When all of my girlfriends were losing their virginity in middle school and high school, I knew I was not ready.  Besides the ultimate fear of God that my father had put in my heart, I also had already been schooled by my mom on the reality of sex.  My “mom” is really my stepmom and my Dad’s ex-wife but none of that matters.  She is one of my angels.  She saved me from ever having to experiment with sex and drugs and always had an open door policy about everything, which made being a teenager a little bit easier for me.  I come from stats that would lead some to believe that I would never make something of myself because the odds were stacked against me and were constantly being reinforced by new obstacles that seemed insurmountable.  I knew that I was starting off ten steps behind my peers, so I tried to do follow the “rules” just to ensure that I didn’t get off track.

A lot of girls started to bloom around the 5th and 6th grade.  I was still awkward, had just started getting perms and was flat chested.  I felt like I was the ugly duckling in the room all of the time.  I used to always talk to my mom about these things and she would always say the right words to ease my anxiety for the moment.  When she started to see me blooming, she brought up the conversation of sex.  I am not sure where or how it started but I just remember her being very honest, open and transparent.  It was her words that I alway carried around with me when I would hear my high school friends talking about their sexual experiences.  I would always say, “My mom said it wasn’t all that.”  Then they would agree and the subject would move on to other hot high school gossip.

Her words empowered me to not feel as if I was missing out on something.  Religion or fear wasn’t going to help me to be patient and cherish my virginity but her real life “testimony” helped to keep me grounded and focused on the things I needed to do to succeed.  Even when she moved back to Connecticut and I remained in Texas, her words were reinforced by someone who I call my big brother.  He did not know that she had already planted the seed but he pushed outside of his comfort zone and had a similar talk with me about waiting as long as I could, not just because he did not want me to get pregnant but because he did not want me to endure the emotional trauma of being “hit and quit.”  He was honest to me about how guys really were at that age and where their minds were at and would remain for a long time.  His wife would check up with me even after I went off to college and have open and frank conversations about her own experience.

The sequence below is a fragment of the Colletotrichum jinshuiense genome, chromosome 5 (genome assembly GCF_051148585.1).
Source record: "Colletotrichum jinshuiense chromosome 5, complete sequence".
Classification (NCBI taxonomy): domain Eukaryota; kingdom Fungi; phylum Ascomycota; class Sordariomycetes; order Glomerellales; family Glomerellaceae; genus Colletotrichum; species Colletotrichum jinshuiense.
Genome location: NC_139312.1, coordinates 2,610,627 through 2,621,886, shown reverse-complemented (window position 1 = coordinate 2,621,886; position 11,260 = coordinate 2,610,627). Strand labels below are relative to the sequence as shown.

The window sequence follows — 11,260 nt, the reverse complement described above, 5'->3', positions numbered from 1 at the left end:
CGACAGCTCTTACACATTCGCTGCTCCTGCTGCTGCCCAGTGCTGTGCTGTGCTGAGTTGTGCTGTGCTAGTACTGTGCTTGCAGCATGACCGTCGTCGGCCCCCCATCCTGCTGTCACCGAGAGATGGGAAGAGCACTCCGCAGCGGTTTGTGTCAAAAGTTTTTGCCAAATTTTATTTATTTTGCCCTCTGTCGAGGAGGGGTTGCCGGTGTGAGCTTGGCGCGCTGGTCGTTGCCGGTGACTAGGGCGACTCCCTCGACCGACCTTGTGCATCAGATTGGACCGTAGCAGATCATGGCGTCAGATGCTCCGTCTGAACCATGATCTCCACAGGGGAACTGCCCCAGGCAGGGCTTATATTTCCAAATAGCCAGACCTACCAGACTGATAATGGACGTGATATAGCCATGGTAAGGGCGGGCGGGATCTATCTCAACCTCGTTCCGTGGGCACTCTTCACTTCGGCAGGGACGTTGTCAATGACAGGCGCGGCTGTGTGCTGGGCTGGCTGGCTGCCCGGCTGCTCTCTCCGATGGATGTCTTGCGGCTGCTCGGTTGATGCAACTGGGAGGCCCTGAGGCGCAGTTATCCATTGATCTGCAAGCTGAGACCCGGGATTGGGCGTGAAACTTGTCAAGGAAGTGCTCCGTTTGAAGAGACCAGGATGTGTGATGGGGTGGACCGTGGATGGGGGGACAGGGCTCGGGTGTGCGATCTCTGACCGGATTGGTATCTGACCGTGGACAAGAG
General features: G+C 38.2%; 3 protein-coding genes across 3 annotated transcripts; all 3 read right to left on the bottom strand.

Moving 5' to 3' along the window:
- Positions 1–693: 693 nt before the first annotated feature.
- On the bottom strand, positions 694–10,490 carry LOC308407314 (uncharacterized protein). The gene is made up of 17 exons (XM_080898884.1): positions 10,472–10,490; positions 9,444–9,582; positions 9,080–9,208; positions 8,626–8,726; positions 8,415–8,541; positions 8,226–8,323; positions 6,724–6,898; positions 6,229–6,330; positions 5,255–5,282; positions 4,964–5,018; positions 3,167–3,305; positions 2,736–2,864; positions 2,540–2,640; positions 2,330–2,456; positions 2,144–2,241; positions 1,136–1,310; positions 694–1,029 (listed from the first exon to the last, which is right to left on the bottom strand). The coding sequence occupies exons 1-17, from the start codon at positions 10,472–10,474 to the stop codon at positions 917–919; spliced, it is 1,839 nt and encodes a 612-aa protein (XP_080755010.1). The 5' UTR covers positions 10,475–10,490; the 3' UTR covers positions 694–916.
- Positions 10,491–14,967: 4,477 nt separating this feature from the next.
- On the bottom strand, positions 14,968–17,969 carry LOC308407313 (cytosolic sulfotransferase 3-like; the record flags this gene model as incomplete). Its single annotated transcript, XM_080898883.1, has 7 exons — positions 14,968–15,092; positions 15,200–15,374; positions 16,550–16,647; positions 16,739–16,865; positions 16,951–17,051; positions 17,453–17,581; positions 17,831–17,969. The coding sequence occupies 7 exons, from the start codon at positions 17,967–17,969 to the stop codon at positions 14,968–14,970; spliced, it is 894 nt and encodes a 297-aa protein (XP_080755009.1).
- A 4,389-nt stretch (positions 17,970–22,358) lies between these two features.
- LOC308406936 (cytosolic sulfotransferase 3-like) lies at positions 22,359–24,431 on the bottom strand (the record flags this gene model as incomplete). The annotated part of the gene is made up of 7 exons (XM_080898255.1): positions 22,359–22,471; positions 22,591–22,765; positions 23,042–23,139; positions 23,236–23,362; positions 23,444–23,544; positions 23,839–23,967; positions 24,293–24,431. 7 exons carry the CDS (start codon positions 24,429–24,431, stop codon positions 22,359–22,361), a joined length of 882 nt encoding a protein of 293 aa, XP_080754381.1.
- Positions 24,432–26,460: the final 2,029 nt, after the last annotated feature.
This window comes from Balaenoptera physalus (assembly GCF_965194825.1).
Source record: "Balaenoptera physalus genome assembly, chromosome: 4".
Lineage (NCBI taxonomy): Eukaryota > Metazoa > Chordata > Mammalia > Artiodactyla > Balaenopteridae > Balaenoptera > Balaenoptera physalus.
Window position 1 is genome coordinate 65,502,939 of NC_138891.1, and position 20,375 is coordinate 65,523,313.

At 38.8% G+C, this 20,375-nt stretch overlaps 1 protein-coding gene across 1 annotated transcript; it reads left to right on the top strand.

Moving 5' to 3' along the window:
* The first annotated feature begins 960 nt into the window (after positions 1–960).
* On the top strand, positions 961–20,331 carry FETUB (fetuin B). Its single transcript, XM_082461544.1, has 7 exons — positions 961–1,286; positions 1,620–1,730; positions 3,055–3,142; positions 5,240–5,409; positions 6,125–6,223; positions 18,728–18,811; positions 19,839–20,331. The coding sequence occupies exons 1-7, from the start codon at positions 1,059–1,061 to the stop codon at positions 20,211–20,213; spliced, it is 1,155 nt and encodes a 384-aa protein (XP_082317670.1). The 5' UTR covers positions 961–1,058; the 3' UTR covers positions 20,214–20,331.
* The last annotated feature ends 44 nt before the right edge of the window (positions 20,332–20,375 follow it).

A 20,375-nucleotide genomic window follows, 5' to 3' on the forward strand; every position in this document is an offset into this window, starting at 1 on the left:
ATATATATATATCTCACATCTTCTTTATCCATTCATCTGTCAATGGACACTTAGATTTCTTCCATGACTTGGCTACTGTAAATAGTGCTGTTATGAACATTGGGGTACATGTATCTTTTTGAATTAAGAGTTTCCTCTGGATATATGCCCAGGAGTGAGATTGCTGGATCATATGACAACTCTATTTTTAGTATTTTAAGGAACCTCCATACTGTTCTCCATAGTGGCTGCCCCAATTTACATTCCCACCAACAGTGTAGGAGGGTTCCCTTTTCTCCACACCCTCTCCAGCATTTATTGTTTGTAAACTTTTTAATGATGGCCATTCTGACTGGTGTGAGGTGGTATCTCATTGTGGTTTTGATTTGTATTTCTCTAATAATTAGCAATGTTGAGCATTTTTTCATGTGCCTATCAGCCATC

The best thing about all of these conversations was the amount of transparency and the lack of judgment.  I never heard my mother cry as hard as she did when I told her I lost my virginity.  I felt so bad but I promised her that I would tell her when it happened.  After she collected her emotions, our conversation went right back to a level of transparency that I needed after losing something that I had thought I was going to hold on to forever.  She asked me what  I thought.  Then said I told you so.  She continued to talk and the conversation shifted.  She then empowered me with education about being safe and cautious and I never felt guilty or shamed about being honest.

She was one of the first people that I called when I found out I was pregnant.  Her response was very her, “You are grown.  You are able to take care of yourself.  You will be fine.”  Despite her amazing ability to be sensitive and non-judgmental, I did not always have the most sensitive spirit when it came to others sexual choices and lifestyles.  I grew up in a very strict and religious family where you did right or God was going to bring down the hammer.  I went to church faithfully and constantly felt condemned for sins known and unknown.  My lack of perfection did not stop me from passing judgment and being crass about others choices.  You live, you learn and you do better.

Through all of this I have learned so many things.  Sex is an important conversation to have with your son, daughter, siblings or cousins.  The more you share, the less likely they will take their bodies for granted and wait until they are mentally ready to make a decision that is not due to peer pressure or expectations.  I am for waiting until you get married but more importantly I am for educating and empowering our youth with the knowledge they need to be sexually responsible.  More importantly I learned to not be so heavenly minded that you are no earthly good or just plain mean.

Be open. Be honest. Be transparent. Live in your truth. Share your truth. Be you. Tell your story. On your own terms.